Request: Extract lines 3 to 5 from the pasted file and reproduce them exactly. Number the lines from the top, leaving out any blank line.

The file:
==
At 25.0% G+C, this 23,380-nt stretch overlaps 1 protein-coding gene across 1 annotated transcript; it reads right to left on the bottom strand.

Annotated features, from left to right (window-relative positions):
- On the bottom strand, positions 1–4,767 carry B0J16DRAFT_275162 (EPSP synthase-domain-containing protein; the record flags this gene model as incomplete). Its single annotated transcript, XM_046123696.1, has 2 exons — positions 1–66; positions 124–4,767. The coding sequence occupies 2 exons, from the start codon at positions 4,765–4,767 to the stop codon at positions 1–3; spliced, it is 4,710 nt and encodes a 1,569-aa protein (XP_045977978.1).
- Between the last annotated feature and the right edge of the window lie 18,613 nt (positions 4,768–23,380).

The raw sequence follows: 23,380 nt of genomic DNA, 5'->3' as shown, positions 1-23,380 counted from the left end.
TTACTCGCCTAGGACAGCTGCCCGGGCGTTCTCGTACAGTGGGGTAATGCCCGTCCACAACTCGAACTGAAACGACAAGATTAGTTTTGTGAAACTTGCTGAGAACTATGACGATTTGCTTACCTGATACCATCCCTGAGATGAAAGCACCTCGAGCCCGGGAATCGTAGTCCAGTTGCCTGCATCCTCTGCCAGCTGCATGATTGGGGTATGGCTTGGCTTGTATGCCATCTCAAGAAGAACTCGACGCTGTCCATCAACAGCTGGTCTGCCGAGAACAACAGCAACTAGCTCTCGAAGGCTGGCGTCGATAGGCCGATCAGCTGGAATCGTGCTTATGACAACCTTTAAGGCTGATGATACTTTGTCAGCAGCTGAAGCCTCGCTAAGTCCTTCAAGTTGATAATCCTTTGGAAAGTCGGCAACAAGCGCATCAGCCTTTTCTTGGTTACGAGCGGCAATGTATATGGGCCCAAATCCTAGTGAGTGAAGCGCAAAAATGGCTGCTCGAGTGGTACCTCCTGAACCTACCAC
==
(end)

- On the bottom strand, positions 1–4,767 carry B0J16DRAFT_275162 (EPSP synthase-domain-containing protein; the record flags this gene model as incomplete). Its single annotated transcript, XM_046123696.1, has 2 exons — positions 1–66; positions 124–4,767. The coding sequence occupies 2 exons, from the start codon at positions 4,765–4,767 to the stop codon at positions 1–3; spliced, it is 4,710 nt and encodes a 1,569-aa protein (XP_045977978.1).
- Between the last annotated feature and the right edge of the window lie 18,613 nt (positions 4,768–23,380).

The raw sequence follows: 23,380 nt of genomic DNA, 5'->3' as shown, positions 1-23,380 counted from the left end.